Beowulf: A theorical approach

Sean Ward SeanWard at
Fri Jun 23 01:48:16 PDT 2000

----- Original Message -----
From: Robert G. Brown <rgb at>
To: Walter B. Ligon III <walt at>
Cc: James Cownie <jcownie at>; Nacho Ruiz <iorfr00 at>;
Beowulf Mailing List <beowulf at>
Sent: Thursday, June 22, 2000 6:30 PM
Subject: Re: Beowulf: A theorical approach

> On Thu, 22 Jun 2000, Walter B. Ligon III wrote:
> > --------
> >
> > Well, yeah, but its the PCI interface I'm talking about.  Robert Brown's
> > posting was really more to the point.  Build a NIC that interfaces
> > driectly to the CPU and memory.
> Sure, and memory is indeed another way to do it.  Build a small
> communications computer that "fits" into a memory chip slot.  I'd guess
> that one could make the actual interface a real (but small and very fast
> -- SRAM?) memory chip that was on TWO memory buses -- the one in the
> computer in question and on the "computer" built into the interface
> whose only function is to manage communications and which would be
> strictly responsible for avoiding timing collisions -- possibly with a
> harness that allows it to generate interrupts to help even more. (Can a
> memory chip per se generate trappable interrupts now? Don't know.) Then
> accompany it with a kernel module that maps those memory addresses into
> a dedicated interface space and manages the interrupts, so the CPU only
> tries to write the memory when it is writable and read when it is
> readable.
    From a software standpoint, that is doable. Ram cannot generate
interrupts, to my current understanding, which would leave a polling
architecture, probably on a fixed address to detect a "data received" bit
change, which would mean at least a word of transfer every n microseconds
that you want as your polling interval. Ideally, a nic driver would make
that time configurable, so people wanting to increase memory
bandwidth/reduce cpu time lost to polling could sacrifice latency.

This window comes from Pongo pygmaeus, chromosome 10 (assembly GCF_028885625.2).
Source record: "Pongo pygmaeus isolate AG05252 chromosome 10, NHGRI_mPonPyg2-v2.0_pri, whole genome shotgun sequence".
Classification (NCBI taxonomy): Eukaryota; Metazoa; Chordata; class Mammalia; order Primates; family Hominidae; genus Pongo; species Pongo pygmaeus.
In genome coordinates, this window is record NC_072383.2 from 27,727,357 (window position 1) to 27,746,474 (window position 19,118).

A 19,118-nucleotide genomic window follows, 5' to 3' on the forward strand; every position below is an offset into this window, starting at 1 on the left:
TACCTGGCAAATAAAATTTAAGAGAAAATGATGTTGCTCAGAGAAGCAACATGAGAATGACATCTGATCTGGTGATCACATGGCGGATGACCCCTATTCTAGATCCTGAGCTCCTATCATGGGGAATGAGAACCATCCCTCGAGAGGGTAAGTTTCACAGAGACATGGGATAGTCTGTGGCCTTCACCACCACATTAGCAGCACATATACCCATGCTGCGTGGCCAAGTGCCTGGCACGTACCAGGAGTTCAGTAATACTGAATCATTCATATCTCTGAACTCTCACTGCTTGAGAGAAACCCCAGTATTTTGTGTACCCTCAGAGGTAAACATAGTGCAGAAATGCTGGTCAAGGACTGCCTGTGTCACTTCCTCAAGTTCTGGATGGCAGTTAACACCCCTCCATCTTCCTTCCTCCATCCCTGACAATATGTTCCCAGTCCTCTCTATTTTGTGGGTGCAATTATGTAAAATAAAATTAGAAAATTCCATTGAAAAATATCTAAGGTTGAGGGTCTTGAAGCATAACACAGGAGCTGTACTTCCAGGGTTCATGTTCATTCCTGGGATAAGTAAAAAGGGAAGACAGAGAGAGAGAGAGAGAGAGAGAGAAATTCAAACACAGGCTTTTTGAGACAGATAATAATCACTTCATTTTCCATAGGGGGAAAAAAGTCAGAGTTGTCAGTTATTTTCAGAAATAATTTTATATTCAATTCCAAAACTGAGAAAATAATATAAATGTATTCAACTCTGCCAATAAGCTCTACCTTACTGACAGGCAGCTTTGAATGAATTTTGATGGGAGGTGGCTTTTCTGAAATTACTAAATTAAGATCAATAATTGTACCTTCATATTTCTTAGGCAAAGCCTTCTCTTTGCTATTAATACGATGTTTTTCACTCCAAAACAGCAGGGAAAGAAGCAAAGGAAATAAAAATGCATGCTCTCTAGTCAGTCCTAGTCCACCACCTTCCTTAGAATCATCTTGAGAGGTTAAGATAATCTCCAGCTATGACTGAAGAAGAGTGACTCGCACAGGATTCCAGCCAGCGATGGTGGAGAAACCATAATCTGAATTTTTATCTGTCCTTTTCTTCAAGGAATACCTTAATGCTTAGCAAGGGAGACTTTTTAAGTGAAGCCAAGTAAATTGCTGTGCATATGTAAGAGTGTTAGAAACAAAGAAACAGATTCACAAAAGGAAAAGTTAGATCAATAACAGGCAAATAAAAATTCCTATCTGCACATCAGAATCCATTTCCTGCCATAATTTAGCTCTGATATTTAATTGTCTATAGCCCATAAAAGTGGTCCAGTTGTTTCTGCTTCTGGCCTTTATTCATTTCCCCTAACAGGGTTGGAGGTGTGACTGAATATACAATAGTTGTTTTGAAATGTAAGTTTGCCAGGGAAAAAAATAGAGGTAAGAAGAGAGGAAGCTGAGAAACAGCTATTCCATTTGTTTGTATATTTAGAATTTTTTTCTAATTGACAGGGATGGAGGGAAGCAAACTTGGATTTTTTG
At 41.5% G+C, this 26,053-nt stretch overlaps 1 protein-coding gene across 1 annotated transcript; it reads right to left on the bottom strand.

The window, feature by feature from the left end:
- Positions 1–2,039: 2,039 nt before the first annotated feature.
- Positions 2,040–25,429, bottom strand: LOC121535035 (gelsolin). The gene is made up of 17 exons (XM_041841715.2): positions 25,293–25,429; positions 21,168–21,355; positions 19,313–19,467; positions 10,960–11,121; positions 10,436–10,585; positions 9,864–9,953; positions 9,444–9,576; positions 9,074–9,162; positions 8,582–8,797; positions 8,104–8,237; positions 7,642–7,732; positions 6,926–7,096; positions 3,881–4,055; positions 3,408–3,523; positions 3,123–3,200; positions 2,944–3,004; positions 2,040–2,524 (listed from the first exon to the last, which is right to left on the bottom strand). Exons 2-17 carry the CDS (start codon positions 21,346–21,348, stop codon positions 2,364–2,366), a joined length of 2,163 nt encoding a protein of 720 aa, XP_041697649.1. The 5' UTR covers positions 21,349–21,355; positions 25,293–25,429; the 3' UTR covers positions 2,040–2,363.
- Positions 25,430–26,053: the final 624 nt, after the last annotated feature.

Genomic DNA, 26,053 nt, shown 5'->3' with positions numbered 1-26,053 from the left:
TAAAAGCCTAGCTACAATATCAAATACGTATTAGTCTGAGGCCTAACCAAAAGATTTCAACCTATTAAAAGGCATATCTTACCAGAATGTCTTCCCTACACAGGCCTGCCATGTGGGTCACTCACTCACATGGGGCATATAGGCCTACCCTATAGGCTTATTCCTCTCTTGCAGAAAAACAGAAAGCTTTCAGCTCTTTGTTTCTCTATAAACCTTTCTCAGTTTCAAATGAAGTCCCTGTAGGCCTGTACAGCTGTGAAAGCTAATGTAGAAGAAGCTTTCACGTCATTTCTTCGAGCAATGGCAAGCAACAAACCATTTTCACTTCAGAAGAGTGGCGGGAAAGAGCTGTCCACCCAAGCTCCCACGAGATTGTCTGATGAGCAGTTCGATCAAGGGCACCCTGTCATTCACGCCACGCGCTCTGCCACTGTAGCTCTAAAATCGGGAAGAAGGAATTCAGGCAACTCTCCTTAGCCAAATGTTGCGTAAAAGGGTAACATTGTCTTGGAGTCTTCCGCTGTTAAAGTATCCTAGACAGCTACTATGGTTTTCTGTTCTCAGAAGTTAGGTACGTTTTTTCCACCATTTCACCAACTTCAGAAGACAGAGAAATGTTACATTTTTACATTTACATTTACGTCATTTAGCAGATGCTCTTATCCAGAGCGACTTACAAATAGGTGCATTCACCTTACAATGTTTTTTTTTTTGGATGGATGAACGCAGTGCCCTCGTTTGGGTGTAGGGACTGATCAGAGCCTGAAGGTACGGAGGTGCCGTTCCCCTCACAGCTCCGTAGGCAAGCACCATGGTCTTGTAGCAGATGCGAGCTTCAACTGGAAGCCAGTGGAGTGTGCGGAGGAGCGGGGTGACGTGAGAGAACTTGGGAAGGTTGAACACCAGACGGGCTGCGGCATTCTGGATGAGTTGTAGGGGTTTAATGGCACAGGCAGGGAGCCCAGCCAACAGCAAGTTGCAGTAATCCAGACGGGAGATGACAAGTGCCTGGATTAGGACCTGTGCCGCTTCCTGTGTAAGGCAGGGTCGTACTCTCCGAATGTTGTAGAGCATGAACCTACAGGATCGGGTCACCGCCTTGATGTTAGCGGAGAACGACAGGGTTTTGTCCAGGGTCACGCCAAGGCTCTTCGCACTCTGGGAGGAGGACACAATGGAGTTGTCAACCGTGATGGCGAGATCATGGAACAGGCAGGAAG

At least in linux, it would be fairly trivial to mask the memory offsets
assigned to the NIC-as ram module, such as using the approach in by kmallocing those offsets during
kernel init. The hardware approach would be similar to those (old) 36 to 72
pin ram converters, which stacked several old ram simms. Drop your NIC
logic, a dimm slot for cache, and a cable to an optical jack and hope your
case supports your ungodly high DIMM. It would mostly be an issue of
designing the SDRAM to whatever nic core you use interface which would pose
the design problems.
    Assuming you are using a 133mhz frontside bus for ram access, and are
stacking into a 128 pin sdram slot, you could theoretically be on the order
of ~1 GB per sec of IO, given the 64 bit data path on modern north bridges
like the via kx133. Existing fiber based interconnects can already provide
that, albeit with a latency penalty. Real world, throwing in addressing,
protocol and polling overhead, and the fact that most memory controllers
require interleaving data on several dimms to get full bandwidth, you might
get half the theoretical "wire speed" of the sdram DIMM. The fact that the
receive buffer would be addressable RAM would be useful for many interesting
things ;)
    The real advantage of that type of solution, is you can hack support
into any platform which uses DIMMS, provided the OS is modifiable. A CPU
socket design requires commitment to an architecture, and hence a smaller
market for this nic in a DIMM. When you couple the portrait of a mixed
revenue stream, licensing the NIC on a SIMM to other chip manufacturers,
with software sales of solutions optimized to use the hardware (think
databases and filesystems initially, because they need fast transactional
support that a high speed write to another computer provides), and you have
an attractive proposal. Finally, you would probably have a time window
wherein it was more cost effective to use the NIC on a DIMM than new bus
formats, such as PCI-X, since as always, a new tech costs more than old
tech, and with a NIC on a DIMM you only need a new ram chip, versus new io
controllers, new NICs, new motherboard designs, etc. However, I do not know
enough about PCI-X and infinaband to do anything but shoot myself in the
foot, especially WRT latencies of the different technologies.

-Sean Ward

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